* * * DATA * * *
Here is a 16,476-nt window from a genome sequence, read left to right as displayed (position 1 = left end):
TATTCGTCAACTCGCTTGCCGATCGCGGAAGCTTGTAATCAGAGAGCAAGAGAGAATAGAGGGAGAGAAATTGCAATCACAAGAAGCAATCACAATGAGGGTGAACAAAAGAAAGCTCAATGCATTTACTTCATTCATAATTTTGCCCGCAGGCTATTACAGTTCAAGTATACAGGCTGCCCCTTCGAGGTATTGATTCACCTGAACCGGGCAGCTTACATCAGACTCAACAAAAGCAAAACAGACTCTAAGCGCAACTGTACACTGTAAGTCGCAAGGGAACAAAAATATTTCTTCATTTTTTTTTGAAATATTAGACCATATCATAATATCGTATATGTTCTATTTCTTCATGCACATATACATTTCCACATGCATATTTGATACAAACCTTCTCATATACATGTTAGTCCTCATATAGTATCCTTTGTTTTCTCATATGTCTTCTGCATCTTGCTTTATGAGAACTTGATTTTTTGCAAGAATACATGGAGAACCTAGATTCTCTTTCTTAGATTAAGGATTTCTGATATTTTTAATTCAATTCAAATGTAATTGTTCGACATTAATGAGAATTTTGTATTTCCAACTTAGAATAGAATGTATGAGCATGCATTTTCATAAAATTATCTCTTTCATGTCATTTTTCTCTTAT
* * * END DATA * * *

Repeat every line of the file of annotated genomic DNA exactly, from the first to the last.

Here is a 16,476-nt window from a genome sequence, read left to right as displayed (position 1 = left end):
TATTCGTCAACTCGCTTGCCGATCGCGGAAGCTTGTAATCAGAGAGCAAGAGAGAATAGAGGGAGAGAAATTGCAATCACAAGAAGCAATCACAATGAGGGTGAACAAAAGAAAGCTCAATGCATTTACTTCATTCATAATTTTGCCCGCAGGCTATTACAGTTCAAGTATACAGGCTGCCCCTTCGAGGTATTGATTCACCTGAACCGGGCAGCTTACATCAGACTCAACAAAAGCAAAACAGACTCTAAGCGCAACTGTACACTGTAAGTCGCAAGGGAACAAAAATATTTCTTCATTTTTTTTTGAAATATTAGACCATATCATAATATCGTATATGTTCTATTTCTTCATGCACATATACATTTCCACATGCATATTTGATACAAACCTTCTCATATACATGTTAGTCCTCATATAGTATCCTTTGTTTTCTCATATGTCTTCTGCATCTTGCTTTATGAGAACTTGATTTTTTGCAAGAATACATGGAGAACCTAGATTCTCTTTCTTAGATTAAGGATTTCTGATATTTTTAATTCAATTCAAATGTAATTGTTCGACATTAATGAGAATTTTGTATTTCCAACTTAGAATAGAATGTATGAGCATGCATTTTCATAAAATTATCTCTTTCATGTCATTTTTCTCTTAT